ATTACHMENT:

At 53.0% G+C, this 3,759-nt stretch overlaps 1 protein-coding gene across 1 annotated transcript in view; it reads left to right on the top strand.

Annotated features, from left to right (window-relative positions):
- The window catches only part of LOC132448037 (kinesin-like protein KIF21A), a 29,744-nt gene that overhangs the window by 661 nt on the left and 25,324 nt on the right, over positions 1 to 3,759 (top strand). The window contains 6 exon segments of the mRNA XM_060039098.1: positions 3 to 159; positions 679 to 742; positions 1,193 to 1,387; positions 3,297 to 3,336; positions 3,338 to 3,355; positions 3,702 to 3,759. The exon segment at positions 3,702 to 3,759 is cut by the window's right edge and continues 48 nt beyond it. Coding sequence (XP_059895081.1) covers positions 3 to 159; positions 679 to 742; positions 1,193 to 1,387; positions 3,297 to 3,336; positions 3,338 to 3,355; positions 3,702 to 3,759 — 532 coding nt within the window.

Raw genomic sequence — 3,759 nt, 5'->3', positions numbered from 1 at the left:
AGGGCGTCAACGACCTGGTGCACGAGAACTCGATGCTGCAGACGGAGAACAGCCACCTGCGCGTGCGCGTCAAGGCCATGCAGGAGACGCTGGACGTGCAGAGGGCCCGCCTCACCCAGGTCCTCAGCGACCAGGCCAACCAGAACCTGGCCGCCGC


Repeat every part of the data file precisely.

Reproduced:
At 53.0% G+C, this 3,759-nt stretch overlaps 1 protein-coding gene across 1 annotated transcript in view; it reads left to right on the top strand.

Annotated features, from left to right (window-relative positions):
- The window catches only part of LOC132448037 (kinesin-like protein KIF21A), a 29,744-nt gene that overhangs the window by 661 nt on the left and 25,324 nt on the right, over positions 1 to 3,759 (top strand). The window contains 6 exon segments of the mRNA XM_060039098.1: positions 3 to 159; positions 679 to 742; positions 1,193 to 1,387; positions 3,297 to 3,336; positions 3,338 to 3,355; positions 3,702 to 3,759. The exon segment at positions 3,702 to 3,759 is cut by the window's right edge and continues 48 nt beyond it. Coding sequence (XP_059895081.1) covers positions 3 to 159; positions 679 to 742; positions 1,193 to 1,387; positions 3,297 to 3,336; positions 3,338 to 3,355; positions 3,702 to 3,759 — 532 coding nt within the window.

Raw genomic sequence — 3,759 nt, 5'->3', positions numbered from 1 at the left:
AGGGCGTCAACGACCTGGTGCACGAGAACTCGATGCTGCAGACGGAGAACAGCCACCTGCGCGTGCGCGTCAAGGCCATGCAGGAGACGCTGGACGTGCAGAGGGCCCGCCTCACCCAGGTCCTCAGCGACCAGGCCAACCAGAACCTGGCCGCCGC